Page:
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Dmakkk
03-15-2015, 09:42 AM
I did a lot of research and picked up all of the essentials for the new smoker.. Did a run all day yesterday and this morning to burn off all the factory gunk and to figure out the configurations of the 4 vents to get the correct temp.. Going to hit the butcher for some pork trimmings and chix parts for the seasoning of it. My question is how often do you add wood chunks during your cooks depending on what your cooking and what do you look for when adding (temp, smoke).

Thanks in advance.

THoey1963
03-15-2015, 09:52 AM
I have the 22.5, so I am not sure home much different they run. I run with the top vent wide open all the time. I use the bottom vents to control the temp. I can get 275* with two lower vents closed and the other between a 1/4 to 1/2 open depending on the outside temp. I try to catch the temp on the way up by starting to shut the vents when I get to about 25* from my target temp.

I get my coals started, the temp stable, and TBS before I start putting wood chunks on. I use very little if any wood for chicken. Maybe one tennis ball chunk of cherry. For other meats, I will go more. Two or three pieces for ribs and butts, maybe 4 or 5 for briskets. I will put one or two pieces of wood on after I get TBS and right before I put the meat on. For the larger hunks of meat, I will add more an hour later.

I am sure others do it differently, like strategically burying the chunks in the coals. This is what works for me.

Big George's BBQ
03-15-2015, 09:55 AM
Congrats and enjoy

falconer
03-15-2015, 10:14 AM
Hey Dmakk... dig your avatar...
I got my first WSM 18.5 a few months ago. I also got the CyberQ controller to go with it. The first few smokes I did, I put a few chunks of wood as well as some chips, thinking the chunks wouldn't make enough smoke. I also added more chips an hour or two in.
I was wrong.
I now put 2-4 chunks (maybe 2x2 inches) nestled down into the coals. For a brisket, I'll add a couple more because it's a long cook.
I put down a layer of KBB, then put the chunks evenly spaced at the outside of the coals, about halfway between the center and the ring. Then continue to add more charcoal until I have the amount I want. I then hollow out the middle, maybe a 6-8 inch depression back down to that first layer. I dump the burning charcoal from the starter into that depression. That gives me all the smoke I need for anything from chicken to a brisket.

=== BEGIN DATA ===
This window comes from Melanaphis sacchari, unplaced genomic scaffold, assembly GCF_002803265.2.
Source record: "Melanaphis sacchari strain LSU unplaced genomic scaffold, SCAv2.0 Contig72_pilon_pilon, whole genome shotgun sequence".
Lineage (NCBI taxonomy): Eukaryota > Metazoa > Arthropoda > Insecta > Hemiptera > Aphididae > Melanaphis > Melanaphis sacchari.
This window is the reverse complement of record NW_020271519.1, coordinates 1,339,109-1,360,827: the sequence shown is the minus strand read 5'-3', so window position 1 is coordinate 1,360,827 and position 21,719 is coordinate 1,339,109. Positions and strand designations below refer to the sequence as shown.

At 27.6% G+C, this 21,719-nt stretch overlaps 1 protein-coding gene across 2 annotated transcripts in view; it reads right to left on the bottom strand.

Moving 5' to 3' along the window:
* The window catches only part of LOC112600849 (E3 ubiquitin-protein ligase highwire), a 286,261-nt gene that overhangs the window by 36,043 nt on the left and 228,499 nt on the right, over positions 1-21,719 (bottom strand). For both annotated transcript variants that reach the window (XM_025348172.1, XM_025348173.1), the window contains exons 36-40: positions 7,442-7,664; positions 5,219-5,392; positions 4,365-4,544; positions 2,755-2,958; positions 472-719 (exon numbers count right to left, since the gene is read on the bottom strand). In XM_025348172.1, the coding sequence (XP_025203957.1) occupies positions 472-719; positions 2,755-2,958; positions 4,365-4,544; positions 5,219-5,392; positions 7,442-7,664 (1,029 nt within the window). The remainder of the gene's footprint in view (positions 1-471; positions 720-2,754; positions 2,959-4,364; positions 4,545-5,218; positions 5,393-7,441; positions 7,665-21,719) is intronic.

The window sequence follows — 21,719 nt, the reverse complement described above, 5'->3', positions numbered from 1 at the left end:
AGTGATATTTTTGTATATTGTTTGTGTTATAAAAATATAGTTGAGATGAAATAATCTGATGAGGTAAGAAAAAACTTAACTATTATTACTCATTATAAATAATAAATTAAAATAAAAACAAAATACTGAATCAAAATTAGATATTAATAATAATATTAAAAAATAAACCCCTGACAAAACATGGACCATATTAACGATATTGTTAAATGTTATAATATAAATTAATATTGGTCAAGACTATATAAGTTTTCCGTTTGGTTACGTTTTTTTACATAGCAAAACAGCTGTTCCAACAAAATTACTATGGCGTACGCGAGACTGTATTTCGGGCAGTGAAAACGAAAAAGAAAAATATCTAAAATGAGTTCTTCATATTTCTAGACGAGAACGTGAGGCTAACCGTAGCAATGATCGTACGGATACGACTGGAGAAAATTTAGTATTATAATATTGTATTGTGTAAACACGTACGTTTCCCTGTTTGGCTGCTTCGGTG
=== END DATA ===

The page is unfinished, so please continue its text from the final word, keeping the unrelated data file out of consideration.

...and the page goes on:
For ribs, I might add a half-cup or so of apple chips on top, near the depression, to give a quick smoke infusion as they start cooking, but I don't add any more after that.
Especially with the controller, this thing is almost set-and-forget. I LOVE it.
The results will steal your face right off your head... ;-)

Charlie
Kingman, AZ

Meatguyver
03-15-2015, 09:50 PM
I have an 18.5 and use the minion method. start with one weber chimminey full and unlit into the charcoal grate. Strategically place 3 or 4 fist sized wood chunks (about 3") amongst the unlit pile. Fill a chimminey to 3/4, light it up and dump on top of the unlit pile . Top vent open always and open bottom vents. Check the temp after 30 min and adjust vents by a quarter turn until temp stabilizes and you get blue smoke. I've also used hot water in the pan on really cold days and it helped bring everything up to temp quicker Dont know if you checked out the bullet site, but that really helped me when i got my wsm 6 years ago. Enjoy and keep a log to help dial it in. http://www.virtualweberbullet.com

SGH
03-15-2015, 10:15 PM
I just wanted to say congradulations on the new WSM and enjoy.

Rusty Kettle
03-15-2015, 10:24 PM
The 14.5" is well a pain to learn but once you do it's not a bad smoker. Only use one wood chunk and don't add as it will add way to much smoke. One piece of wood for the whole cook. Also get lump charcoal as it has less ash. Ash is a problem in this one. Lump solves the problem. Royal oak is good and it is easy to find. Get an oven thermo as it will get you the grate temp as the lid thermo is junk on all grills and smokers. Once you get the hang of it you will be fine. It takes practice but once you get the hang of it you will be fine.

pjtexas1
03-15-2015, 11:05 PM
I made a mini and it is so easy to use. I don't know about everyone else but I just put a couple of starter cubes under the charcoal and 3-4 wood chunks. As long as the fire is burning clean it should be good. Add the wood at start up not during the cook. Congrats on the new cooker!

charrederhead
03-16-2015, 12:36 AM
After using 18.5s for a couple years, I bought a 14.5 last fall.

I haven't used it for cooks longer than 8 hours, so I've never had to add fuel, but there is little room to do that via the door because the water pan is so close to the fuel grate.

I load the charcoal ring (w/lump, except for experimenting w/ those Coshell coconut briqs a few days ago) and fire it w/ a weed burner, just like the 18.5

I may be wrong, but it seems like there is less smoke absorption because of the tight quarters. This is good, if true, because I can get the meat on sooner. I use cherry chunks and use about the same proportion as w/ the 18.5

It's no more difficult to use than the 18.5 and I like being able to set it on a table to have easy access to all the vents....

...and it's so darn cute!